Going off medication is the most common reason people with severe mental illness relapse, says Reid, who hasn’t seen “Joker” but is aware of the controversies. Some psychiatric disorders, like paranoia, are more likely to make a person violent if they’re off their meds, but mostly if a mentally ill person commits a crime, “it’s usually something like peeing on someone’s storefront,” minor, nonviolent offenses.

“As a professor I work very closely with the Disability Resource Center,” Rondinone says, “and the treatment and the ability of students to discuss their psychological issues has vastly improved since when I was a kid, when everything was stuffed under the carpet. I think we talk about these things in our society a lot more and that we’re aware of problems and stigmas,” which makes mental health issues easier to address.

Reid thinks that public understanding of mental illness has improved but says “we still have a long way to go, with both stereotypes about severity and violence,” as well as the idea that psychiatry can fix everything if patients would see them earlier and stay in treatment and on meds. “Most serious psychiatric illnesses can be treated and very often ameliorated, but not ‘cured.’ Better access to mental health care would “help millions of people, but it probably wouldn’t stop many mass killings,” though better funding of care, and widened access to it, could prevent a lot of suicides.

Links to shootings?

America averages a mass shooting every two weeks, so it’s not surprising that potential violence in the mainstream has been another fear about “Joker.” Prior to the movie’s release, a group of family members of Aurora shooting victims paired with the nonprofit Guns Down America, and wrote to Warner Bros. They didn’t ask for the film to be pulled; they asked Warner Bros to commit to safety by ending “political contributions to candidates who take money from the NRA and vote against gun reform.”

On Sept. 24, Warner Bros. made a statement saying that the company has a long history of donating to gun violence victims, such as those in the Aurora, Colorado shooting that took place during a midnight showing of the Batman movie “The Dark Knight Rises.” The studio noted that it had recently joined with other companies advocating for legislation to address the problem. Warner Bros. added that it never intended for the Joker in this film to be a hero. (See the complete statement here.)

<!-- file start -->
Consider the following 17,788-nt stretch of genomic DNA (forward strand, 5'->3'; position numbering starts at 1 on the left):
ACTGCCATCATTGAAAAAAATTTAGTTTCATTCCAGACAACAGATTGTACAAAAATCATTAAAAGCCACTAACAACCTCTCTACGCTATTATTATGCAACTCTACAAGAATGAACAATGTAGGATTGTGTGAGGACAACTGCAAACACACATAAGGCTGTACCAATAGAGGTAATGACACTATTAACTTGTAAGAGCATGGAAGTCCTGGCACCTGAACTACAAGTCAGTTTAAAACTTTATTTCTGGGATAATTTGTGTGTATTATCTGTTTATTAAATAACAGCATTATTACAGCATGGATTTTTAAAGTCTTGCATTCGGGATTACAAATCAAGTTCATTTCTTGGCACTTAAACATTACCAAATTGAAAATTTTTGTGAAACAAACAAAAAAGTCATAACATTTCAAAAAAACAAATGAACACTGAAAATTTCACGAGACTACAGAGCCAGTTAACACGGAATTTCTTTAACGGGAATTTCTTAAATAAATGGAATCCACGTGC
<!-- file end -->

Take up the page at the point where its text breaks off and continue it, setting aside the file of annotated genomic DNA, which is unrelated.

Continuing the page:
Reid was one of two court-appointed psychiatrists who evaluated the Aurora shooter before trial. It’s important to remember, he says, that the Aurora shooter did not identify with the Joker character “or anything related to Batman.” The shooter said that someone at the jail “might have called him the Joker,” and “the media picked up a baseless rumor about the coincidence of his red (dyed) hair and the movie title.” He opened fired at a midnight premiere of the Batman movie because the theater would be full and “few children would be attending” at that late hour.

“It was the place where he could kill the most people,” Reid says.

Rondinone sees the movie’s “problematic aspects” as able to “shine a light on bigger problematic aspects of our society.”

To him, the film may comment on the narrative of “the wounded white man.” Someone at the bottom of society, maligned, mistreated and ignored, has “a fantasy of payback,” Rondinone says (which is often the mass shooter narrative).

Rondinone and Reid agree that “Joker” could inspire a copycat, but they say that censorship isn’t the answer.

John Hinkley Jr, who shot President Ronald Reagan in 1981, was inspired by “Taxi Driver,” Rondinone says. “But I’m not blaming Martin Scorsese for the assassination attempt.” 

Movies don’t unspool in a vacuum — they do influence their audience. But “if you point your finger at a movie director and you ignore the appalling gun violence statistics, incarceration failures and mental health failures, the structural things,” says Rondinone, you’re missing the bigger picture.

“If it’s a legitimately nice piece of work, in writing and art and acting, or even if it’s not, who am I to keep that off the screen?” Reid says, though he does say that, if he were running a psychiatric hospital, he wouldn’t want vulnerable patients watching “Joker” — not because it could inspire violence but because it could be an upsetting experience. The same goes for young adults whom he wouldn’t even want reading his book. It’s not about them becoming violent but about how they live their lives.

“How many people don’t like to swim in the ocean because of ‘Jaws’?” he says. “By the way, I’m one of them.”

What art does, Rondinone says, is to hold up “a fun house mirror to what’s going on in society and it lets you interpret it.”

And fun house mirror seems to be the most appropriate metaphor for this popular and controversial movie